If they have been submitting, what did they call for? You’ll get to see their true colours. 

So do look them up – submissions are all on the public record, discoverable through the net. However they can be a bit of a ‘mare to go through , not least because of councils’ deplorable habit of using unsearchable documents like PDFs.

One tip is just to look for the Big Kahuna issues for your town – like the growth strategy, a major development or transport project – and look up candidates’ names there.  (When doing so, remember convention of collective responsibility generally says standing councillors don’t put in submissions).

So we should break out the pre-election bubbly when someone patiently trawls to find out submission records, and writes it all up!

Wellington city voters, pop the cork – Healthy Streets Island Bay have looked at all candidates’ submission records on the two Big Kahuna issues for Wellington City – Planning for Growth, and Te Atakura – First to Zero – and also done that awesome vampire meme. Read, and enjoy.

Aargh I’m too busy to be a sceptical voter!

If all this is sounding too damn hard, take heart: you can do a bit of reading, and with a few chats with friends to check your unconscious bias,** you’ll be roughly right.  The reliable watchdog organisations, like Generation Zero, will be keeping a close eye on politicians and calling out where we need to hold them to account – making it easier for us.

And just being enthused about voting stuff amongst your friends and family is great. Get them reading, or talking, or just enrolled.

You’re making it seem cool(er) to be interested in voting, which gets more people interested and willing to engage with this really important decision.

More citizen engagement, more information,
more betterer democracy! 

WCC candidates’ submission records on two Big Kahuna issues

Common Climate & friends’ scorecards for all the region candidates – climate-centred, produced by a diverse crowd of public-spirited groups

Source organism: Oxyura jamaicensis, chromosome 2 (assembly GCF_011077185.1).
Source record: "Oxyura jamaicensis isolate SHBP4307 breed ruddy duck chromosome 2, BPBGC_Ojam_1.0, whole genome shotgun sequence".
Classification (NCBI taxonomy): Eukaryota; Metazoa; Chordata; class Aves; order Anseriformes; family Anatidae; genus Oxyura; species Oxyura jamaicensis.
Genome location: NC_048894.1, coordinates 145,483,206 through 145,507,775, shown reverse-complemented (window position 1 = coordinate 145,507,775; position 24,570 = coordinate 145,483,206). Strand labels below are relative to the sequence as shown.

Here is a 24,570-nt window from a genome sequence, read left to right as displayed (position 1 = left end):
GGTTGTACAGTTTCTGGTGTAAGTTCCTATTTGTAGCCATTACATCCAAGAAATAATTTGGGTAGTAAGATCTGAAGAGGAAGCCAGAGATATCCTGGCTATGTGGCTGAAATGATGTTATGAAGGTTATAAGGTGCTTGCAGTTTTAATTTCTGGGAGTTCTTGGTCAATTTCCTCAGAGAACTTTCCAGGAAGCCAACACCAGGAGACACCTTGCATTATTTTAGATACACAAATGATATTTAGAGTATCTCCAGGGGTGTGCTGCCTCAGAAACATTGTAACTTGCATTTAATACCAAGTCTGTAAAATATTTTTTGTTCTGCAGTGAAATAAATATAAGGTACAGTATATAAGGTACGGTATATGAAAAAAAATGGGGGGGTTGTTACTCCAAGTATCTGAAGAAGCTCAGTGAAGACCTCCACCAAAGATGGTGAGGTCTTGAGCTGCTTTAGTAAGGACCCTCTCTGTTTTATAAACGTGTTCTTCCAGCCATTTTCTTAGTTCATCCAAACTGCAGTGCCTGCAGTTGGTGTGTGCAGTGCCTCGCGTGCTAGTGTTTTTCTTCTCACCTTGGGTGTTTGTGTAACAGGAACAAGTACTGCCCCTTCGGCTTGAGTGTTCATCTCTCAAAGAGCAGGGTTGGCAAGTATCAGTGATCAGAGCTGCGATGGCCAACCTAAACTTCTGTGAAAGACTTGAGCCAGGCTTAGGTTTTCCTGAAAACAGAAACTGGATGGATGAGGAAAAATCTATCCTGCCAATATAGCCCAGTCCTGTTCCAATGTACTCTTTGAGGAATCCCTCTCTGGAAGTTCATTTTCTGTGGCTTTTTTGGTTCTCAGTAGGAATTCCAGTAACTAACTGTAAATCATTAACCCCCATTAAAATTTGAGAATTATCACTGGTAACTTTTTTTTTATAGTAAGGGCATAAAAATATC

Island Bay Healthy Streets rankings of Wellington City Council candidates according to their support for Healthy Streets

The Spinoff’s climate reporting team scorecards to spot the science deniers

Generation Zero scorecards – pretty reliable but for those two Wellington mayoral ones.

DHBs! Wellington Public Health Association scorecards – essential reading

PLUS Some new council scorecards we’ve been tipped off to: living wage support (Unions Wellington), and walking-first (Living Streets Aotearoa)

*Talk Wellington know people who have views; contact us if you’re curious.

 **Let’s be honest, we all have an unreasonable fondness for some candidate because of that time they rescued a puppy / they have the best teeth / in some undefinable way they remind us of our favourite actor – and these are terrible reasons to give someone our vote.

Image credits:

  • Vote Viago: Island Bay Healthy Streets
  • Grateful cat: Giphy
  • Shamubeel Calls Bullshit – from his short but useful series for The Spinoff

3 comments on ““You gotta hand it to ’em” – but not your vote”

  • Conor Hill says:

    I guess if being able to speak out of both sides of your mouth is skillful. Honestly, the gen zero survey design was atrocious. A simple 3 part survey on runway extension, mt Vic tunnel vs mass transit and planning for growth would have done much better than
    a generic free text survey.
    Also I disagree on the input into council plans. In general that favours old people. Which our local body system already does, so thats a closed loop of negative reinforcement.

    • Isabella Cawthorn says:

      Your questions sound good…

      Survey design is also a science with which I’m not familiar, but I know it’s hard to design questions that are the happy medium of eliciting rich info, and being easy to parse and rate consistently. Have you seen a good candidates survey they could use as a template for next time?

      Not sure about your disagreement comment – what point are you making there?

      • Conor Hill says:

        That participation in local body politics and consultation is limited to a pretty narrow range of people. If you say only people who engage in consultations (generally older and wealthier) should stand, then you are ruling out the kind of people we actually want to engage in local body politics.